Gas hobAndrew Milligan/PA Archive/Press Association Images

We all know the cost of utility bills has gone through the roof as the price of energy has risen. However, this isn't the only reason your bills are becoming increasingly painful. The experts have revealed three hidden ways in which the energy firms are bumping up bills.

So why are your bills so high, and what can you do about it?


Which? has examined bills over the last eight years, and three killer bill tricks mean customers have been paying hundreds of pounds more for their energy.

1. Low users pay more for energy

Energy companies set up their charges so that those who use less pay more for every unit. This can be done in one of two ways. Some companies have a 'standing charge', which is a fixed sum you pay every month - regardless of how much you use. Those with low every use will find the standing charge is a higher proportion of their total costs - and will bump up the average price of every unit.


Alternatively, the company may have two tiers of charges, so you pay more for the first units you use, and then when you hit a particular level, you pay less. Those who use less overall will use proportionally more of the expensive units.

The gap between the cheap and expensive units has widened over time. Npower has the biggest difference between high and low users for gas, Eon for electricity.

Which? Has calculated that on average these techniques mean that low users can spend up to a third more for each unit they use.

2. Paying by cheque is more expensive

In an effort to persuade more people onto direct debit payment plans (which involve less risk and less paperwork for the companies), they have been consistently pushing up the price for paying by cheque.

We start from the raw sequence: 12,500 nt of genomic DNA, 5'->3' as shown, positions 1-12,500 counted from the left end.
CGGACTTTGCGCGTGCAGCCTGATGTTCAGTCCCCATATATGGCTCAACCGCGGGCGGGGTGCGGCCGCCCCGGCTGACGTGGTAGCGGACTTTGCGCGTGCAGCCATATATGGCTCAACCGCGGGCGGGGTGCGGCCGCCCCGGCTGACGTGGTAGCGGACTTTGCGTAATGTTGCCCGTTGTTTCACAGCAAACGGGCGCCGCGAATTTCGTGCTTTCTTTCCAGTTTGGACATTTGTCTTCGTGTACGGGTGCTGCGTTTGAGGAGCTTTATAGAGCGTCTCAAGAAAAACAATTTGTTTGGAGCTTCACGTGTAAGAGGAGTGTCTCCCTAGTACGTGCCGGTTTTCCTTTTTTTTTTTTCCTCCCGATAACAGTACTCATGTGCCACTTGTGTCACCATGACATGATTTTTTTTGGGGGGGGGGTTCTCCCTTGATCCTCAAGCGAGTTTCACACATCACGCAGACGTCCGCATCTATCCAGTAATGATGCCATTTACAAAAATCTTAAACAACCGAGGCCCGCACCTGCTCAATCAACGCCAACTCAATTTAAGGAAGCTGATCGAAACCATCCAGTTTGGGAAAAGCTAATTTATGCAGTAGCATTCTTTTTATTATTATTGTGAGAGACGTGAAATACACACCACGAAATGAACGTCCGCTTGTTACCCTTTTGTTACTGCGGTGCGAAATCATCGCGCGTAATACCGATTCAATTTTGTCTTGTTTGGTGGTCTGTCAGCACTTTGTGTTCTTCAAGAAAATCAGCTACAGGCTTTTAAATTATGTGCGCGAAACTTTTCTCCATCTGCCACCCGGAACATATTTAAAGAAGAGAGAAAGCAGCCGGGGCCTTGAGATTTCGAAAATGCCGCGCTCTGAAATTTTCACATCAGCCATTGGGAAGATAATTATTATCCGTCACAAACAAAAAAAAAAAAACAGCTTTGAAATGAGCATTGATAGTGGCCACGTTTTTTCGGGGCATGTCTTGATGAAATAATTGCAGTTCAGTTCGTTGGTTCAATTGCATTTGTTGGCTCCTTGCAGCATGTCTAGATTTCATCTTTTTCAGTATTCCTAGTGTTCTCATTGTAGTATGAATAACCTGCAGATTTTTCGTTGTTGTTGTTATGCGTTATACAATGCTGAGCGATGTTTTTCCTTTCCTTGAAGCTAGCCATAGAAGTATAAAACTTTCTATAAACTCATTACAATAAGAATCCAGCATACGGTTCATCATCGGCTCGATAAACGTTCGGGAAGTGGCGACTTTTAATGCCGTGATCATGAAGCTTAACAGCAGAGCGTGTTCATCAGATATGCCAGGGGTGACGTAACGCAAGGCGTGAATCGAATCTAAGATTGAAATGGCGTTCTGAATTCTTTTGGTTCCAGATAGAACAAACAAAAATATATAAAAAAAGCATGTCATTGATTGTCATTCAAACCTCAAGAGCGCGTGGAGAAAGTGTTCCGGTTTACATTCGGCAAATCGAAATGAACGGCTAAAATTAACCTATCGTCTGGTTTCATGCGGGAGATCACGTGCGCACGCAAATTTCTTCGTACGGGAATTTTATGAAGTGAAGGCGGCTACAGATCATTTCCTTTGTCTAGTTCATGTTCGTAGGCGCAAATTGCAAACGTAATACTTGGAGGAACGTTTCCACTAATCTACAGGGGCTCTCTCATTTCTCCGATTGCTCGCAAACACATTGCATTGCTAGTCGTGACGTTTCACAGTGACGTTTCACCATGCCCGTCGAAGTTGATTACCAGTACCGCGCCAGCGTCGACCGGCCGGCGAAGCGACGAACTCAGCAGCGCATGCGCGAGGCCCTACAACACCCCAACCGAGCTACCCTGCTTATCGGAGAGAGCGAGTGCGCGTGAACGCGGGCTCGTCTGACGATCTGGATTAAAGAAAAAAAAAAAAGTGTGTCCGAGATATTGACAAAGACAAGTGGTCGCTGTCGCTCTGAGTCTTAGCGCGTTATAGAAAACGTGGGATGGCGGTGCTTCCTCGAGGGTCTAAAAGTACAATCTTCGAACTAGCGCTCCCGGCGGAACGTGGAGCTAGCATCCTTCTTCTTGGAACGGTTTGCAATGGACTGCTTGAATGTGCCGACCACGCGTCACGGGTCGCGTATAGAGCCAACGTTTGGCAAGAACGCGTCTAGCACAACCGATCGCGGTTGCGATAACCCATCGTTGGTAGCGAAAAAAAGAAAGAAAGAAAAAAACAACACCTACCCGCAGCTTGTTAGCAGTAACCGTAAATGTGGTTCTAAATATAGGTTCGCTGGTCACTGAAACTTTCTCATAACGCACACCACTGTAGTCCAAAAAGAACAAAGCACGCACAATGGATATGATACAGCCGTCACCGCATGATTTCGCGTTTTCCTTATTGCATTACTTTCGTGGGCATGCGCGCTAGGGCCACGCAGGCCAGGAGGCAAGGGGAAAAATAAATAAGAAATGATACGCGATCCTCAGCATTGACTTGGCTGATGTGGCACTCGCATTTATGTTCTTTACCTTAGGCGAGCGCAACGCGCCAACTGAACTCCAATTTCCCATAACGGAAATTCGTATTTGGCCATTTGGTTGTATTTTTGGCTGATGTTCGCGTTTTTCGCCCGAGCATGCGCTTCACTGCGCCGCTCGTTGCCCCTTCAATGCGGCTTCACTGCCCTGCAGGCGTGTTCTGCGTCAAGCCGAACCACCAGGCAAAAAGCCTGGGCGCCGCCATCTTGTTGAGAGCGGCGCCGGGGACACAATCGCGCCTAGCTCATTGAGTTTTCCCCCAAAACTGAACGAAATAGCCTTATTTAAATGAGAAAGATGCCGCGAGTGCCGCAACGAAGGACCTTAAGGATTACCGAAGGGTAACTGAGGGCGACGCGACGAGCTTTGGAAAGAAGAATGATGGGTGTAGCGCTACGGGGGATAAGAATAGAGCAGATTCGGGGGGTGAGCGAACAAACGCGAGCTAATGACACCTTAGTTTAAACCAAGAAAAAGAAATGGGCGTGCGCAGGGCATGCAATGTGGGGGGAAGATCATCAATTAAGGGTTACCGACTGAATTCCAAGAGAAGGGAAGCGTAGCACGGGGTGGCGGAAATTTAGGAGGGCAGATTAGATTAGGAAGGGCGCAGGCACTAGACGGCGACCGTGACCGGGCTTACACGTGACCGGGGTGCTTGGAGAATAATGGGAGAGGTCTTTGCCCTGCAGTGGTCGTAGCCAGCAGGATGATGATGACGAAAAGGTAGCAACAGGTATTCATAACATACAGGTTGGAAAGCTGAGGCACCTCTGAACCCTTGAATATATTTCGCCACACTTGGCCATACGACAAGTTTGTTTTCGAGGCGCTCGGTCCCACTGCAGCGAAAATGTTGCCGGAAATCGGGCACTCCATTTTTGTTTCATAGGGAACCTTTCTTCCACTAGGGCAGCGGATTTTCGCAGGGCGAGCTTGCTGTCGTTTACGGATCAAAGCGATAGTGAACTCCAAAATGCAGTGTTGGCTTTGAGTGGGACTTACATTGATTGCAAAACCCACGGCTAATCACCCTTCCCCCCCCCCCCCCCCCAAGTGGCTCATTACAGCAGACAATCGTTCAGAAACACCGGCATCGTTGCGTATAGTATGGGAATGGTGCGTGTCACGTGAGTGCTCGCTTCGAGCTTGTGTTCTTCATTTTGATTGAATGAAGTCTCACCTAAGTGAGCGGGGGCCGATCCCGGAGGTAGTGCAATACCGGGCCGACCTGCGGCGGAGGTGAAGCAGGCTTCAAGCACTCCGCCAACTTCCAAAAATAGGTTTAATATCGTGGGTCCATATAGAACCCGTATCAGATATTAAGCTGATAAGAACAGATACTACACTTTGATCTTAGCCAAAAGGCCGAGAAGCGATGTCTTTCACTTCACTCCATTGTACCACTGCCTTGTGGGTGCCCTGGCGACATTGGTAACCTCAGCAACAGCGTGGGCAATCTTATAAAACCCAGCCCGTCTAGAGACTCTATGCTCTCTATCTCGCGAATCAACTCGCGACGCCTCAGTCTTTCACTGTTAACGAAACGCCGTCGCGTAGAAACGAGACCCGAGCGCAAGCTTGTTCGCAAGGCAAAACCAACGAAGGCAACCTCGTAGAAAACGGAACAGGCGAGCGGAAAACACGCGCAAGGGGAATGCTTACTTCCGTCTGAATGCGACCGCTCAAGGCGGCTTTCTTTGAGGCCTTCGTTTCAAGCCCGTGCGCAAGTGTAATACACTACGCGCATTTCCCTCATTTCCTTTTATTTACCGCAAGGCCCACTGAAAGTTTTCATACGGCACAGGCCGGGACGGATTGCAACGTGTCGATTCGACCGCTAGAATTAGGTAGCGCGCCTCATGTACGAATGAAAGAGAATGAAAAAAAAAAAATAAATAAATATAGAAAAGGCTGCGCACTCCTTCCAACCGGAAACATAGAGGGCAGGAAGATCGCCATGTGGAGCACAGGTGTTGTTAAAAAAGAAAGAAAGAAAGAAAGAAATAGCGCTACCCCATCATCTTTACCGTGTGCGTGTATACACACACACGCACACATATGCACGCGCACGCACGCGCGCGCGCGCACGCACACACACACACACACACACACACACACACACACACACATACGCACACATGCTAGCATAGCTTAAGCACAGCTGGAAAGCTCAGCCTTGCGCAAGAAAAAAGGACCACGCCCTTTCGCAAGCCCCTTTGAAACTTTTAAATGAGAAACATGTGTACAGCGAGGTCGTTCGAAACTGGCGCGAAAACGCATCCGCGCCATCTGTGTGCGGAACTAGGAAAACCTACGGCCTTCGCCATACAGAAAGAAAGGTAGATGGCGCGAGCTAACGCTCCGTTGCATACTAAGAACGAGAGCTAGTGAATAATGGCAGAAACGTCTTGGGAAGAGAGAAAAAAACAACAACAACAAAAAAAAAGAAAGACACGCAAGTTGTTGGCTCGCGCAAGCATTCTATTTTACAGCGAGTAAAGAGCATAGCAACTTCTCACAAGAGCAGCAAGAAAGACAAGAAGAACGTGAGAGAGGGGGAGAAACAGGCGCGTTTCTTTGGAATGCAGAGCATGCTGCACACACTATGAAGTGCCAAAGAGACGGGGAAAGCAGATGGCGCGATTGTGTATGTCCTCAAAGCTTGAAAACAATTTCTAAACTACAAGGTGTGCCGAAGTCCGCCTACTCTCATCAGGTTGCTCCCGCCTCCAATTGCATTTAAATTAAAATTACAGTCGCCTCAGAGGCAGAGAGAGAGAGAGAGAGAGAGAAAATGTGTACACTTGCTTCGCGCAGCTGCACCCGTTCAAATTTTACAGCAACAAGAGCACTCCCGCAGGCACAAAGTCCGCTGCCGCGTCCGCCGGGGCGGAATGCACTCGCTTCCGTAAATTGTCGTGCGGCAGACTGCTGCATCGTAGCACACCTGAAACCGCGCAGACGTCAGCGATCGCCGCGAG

The Which? research found that in 2004 if you paid by cheque or cash, you would spend between £20 and £50 a year more than direct debit. That figure has now risen to as much as £100. Scottish Power and Eon have the highest costs for cheque or cash payments.

3. Prices vary dramatically across the country

Energy companies have to compete with one another to offer the best deal. It means that in parts of the country served by a large number of suppliers, prices are a great deal lower than those parts of the country where there are far fewer providers. Where there is hardy anyone to compete with, firms can get away with far higher costs.

Yorkshire came out in the research as the cheapest region, while South Wales was the most expensive. On average bills were £40 more expensive here than elsewhere.

Individual energy companies are not shy about varying their prices around the country either. Those with Scottish and Southern Energy in South Wales will pay an average of £148 more for their energy than their customers in Yorkshire.

So what can you do about it?

You can get around the costs of paying by cheque by switching to direct debit payment. It's also less hassle on a monthly or quarterly basis - although you need to keep an eye on how it stacks up against the energy you are using, and whether you are building up surplus cash on your account.

The variation in price is something we cannot do much to control - unless we're willing to move. However, we should be making absolutely certain we have the lowest tariff in our area by shopping around using a price comparison service - and pledging to do this on a regular basis.

As for being charged more for using less energy, a price comparison search will produce the cheapest option for you, and then it's down to finding a way to use even less energy.

According to the Energy Saving Trust there are three simple steps we can all take that require no real effort and could collectively save the country £2 billion. If every UK householder that could, insulated their cavity walls and lofts up to 270mm, replaced old fashioned bulbs with compact fluorescent light bulbs and turned their appliances off standby, they could save £100 a year each.

It's not as satisfying as finding a way to beat the energy companies at their own game - but it is as financially rewarding.

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